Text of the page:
“Only a few neighbors stayed, but nobody had lived quite as close to the water as we did” reports Hannah.

Hannah and her family live approximately five to 10 feet from the Shrewsbury River, resulting in inevitable flooding, and extreme devastation with winds being reported up to 80 mph by the National Hurricane Center.

“We had never anticipated that Hurricane Sandy would have caused so much damage to not only us, but many other families in the Jersey shore area,” said Stone.

However, many decided to stay, claiming that the hurricane would be as minor as Hurricane Irene, which hit the area in August of 2011.

“This was a relatively weak hurricane, but the fact that the storm was a hybrid is what caused all the devastation,” according to Joseph Gleason, local EMT volunteer for West Long Branch.

But what if you woke up on Tuesday and realized that this was a hurricane more comparable to Katrina? Imagine returning to the place you call home only to find your valuables submerged in water.

“I was devastated when I saw my house for the first time. It was so hard looking at something so important so ruined,” says Hannah as she remarks on Sandy’s aftermath.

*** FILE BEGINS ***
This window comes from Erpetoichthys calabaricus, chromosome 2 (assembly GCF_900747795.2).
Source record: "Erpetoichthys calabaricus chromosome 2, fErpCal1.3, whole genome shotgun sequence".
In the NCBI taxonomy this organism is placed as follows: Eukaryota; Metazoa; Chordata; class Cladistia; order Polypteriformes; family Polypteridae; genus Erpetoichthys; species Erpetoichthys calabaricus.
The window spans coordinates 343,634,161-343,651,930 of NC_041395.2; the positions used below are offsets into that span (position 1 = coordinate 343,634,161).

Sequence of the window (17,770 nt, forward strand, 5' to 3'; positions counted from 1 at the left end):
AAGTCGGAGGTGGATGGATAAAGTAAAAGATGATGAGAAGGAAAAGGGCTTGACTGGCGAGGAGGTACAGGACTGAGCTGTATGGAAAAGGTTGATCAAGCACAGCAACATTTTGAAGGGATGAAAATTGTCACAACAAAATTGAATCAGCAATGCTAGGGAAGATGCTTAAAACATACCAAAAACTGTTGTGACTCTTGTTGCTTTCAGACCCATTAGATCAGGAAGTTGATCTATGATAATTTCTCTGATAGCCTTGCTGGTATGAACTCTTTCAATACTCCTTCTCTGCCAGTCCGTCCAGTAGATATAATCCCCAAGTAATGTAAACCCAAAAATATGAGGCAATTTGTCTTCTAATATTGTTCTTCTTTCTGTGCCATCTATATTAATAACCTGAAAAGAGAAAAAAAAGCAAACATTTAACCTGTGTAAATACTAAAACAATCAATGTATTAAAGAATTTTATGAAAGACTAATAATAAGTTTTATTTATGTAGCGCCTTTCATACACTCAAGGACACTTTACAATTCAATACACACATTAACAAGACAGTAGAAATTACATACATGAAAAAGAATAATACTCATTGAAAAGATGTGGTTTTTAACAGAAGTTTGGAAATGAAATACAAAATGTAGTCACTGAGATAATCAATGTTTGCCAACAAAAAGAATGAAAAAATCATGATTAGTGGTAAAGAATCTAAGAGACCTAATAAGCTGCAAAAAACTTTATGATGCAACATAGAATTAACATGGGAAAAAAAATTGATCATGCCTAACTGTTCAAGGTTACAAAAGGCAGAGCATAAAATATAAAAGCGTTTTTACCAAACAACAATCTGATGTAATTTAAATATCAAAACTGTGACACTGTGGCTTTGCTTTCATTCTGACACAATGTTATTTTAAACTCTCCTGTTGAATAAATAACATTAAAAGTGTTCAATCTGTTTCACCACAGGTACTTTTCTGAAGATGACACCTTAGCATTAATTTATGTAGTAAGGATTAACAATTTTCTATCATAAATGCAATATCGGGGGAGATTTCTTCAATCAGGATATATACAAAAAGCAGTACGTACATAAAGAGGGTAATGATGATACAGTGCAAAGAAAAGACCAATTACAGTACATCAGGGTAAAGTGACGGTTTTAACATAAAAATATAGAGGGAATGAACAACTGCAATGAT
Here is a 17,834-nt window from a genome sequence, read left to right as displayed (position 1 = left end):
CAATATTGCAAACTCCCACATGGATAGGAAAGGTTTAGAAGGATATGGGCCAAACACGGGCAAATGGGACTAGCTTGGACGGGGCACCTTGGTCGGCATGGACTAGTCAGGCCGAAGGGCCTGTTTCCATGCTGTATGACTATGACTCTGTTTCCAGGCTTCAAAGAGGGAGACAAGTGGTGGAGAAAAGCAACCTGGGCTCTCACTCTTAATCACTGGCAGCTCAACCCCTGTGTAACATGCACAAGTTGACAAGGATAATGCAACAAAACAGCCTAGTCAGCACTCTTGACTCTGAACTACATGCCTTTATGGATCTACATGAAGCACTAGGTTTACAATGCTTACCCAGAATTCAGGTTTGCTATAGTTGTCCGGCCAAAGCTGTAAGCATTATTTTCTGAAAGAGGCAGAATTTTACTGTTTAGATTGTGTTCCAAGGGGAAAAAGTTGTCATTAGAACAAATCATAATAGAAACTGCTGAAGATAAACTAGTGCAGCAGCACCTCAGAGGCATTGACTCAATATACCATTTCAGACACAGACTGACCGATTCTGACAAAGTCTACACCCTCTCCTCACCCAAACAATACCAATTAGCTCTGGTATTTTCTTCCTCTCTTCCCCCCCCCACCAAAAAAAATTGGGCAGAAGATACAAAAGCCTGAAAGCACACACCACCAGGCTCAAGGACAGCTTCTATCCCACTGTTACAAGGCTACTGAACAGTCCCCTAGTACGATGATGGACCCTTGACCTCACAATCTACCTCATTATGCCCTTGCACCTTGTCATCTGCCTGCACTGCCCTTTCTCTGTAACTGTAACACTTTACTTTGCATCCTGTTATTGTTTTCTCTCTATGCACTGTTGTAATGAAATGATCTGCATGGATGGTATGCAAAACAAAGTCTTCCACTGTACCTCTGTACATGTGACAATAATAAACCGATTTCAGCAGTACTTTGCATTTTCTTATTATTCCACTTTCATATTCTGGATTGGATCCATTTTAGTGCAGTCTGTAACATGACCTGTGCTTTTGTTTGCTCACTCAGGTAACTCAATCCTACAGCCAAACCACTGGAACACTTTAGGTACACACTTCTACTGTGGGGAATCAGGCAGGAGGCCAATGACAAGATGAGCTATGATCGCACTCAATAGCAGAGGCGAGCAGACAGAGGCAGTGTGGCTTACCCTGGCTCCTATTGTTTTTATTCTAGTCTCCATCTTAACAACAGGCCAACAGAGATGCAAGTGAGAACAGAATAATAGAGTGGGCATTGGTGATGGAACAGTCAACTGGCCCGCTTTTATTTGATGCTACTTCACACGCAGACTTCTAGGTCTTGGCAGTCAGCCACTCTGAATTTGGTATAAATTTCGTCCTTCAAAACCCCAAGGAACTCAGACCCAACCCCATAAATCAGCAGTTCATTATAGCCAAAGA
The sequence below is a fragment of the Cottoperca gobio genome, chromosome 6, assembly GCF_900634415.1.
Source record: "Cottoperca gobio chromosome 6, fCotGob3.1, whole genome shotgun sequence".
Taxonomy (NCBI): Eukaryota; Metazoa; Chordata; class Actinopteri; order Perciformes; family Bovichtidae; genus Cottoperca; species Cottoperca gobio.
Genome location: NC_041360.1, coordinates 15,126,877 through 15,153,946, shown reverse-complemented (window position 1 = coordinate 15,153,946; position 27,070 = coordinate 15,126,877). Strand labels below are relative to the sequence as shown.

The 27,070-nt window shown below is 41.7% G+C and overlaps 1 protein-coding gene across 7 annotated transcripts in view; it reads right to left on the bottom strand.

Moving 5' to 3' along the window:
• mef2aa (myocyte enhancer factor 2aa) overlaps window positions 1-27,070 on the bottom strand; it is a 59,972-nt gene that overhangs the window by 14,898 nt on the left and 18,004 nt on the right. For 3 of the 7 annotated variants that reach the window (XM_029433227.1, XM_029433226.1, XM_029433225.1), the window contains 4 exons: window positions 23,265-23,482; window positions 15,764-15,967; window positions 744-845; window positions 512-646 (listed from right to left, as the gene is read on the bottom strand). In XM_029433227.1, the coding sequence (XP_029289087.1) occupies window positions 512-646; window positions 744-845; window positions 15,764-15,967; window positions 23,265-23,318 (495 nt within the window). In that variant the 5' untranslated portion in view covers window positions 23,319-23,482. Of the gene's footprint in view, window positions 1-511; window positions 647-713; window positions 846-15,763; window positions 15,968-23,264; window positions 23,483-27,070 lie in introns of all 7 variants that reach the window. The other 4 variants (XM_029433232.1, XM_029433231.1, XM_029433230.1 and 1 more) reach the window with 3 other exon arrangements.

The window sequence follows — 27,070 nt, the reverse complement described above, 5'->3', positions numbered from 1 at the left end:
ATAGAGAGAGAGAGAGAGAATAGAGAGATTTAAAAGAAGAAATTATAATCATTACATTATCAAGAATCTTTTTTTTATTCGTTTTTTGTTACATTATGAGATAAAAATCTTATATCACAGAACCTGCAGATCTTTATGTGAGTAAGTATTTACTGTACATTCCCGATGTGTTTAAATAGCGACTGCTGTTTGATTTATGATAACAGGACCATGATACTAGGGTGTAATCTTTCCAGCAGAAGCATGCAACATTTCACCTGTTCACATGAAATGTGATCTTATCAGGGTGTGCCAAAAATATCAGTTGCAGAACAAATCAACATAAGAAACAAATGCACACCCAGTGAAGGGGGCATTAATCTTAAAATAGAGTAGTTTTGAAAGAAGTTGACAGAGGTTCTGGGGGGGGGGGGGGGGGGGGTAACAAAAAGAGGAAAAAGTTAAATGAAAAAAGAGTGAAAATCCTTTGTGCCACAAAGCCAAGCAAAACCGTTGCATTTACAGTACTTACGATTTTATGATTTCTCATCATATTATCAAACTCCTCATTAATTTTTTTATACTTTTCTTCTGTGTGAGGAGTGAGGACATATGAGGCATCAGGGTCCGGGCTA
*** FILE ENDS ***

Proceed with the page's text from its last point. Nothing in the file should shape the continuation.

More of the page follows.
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From the Womb to the Web

features-wombBarbie dolls, video games, designated nap times and carefree innocence is what most recall when they think about life prior to the stress filled adult world that college introduces. It was a kinder time where a child’s only true concern was whether or not they would be able to go over their friend’s house after school to play. Sadly, it seems that those times so cherished by college age adults might very well be lost upon the youth of today.

With the ever-expanding influence of the media and the online Internet-based devices that allow individuals to view such influences, children nowadays seem to be skipping right from the crib to adulthood without so much as a brief time in childhood bliss. Not only is this a pattern that has escalated in the past decade, but it could very well be a trend unintentionally spun on by their parents and guardians.

The kids of today are usually bought extravagant electronic devices, like smartphones and tablets, which parents buy with the pure intentions of supplying the child with a source of entertainment. Not to mention the added draw of being able to put educational applications on the devices and the security a parent would be able to feel knowing their child could contact them for help when needed by having a cell phone. However, by allowing children to have access to these tools they are also being exposed to the vast information the devices can access.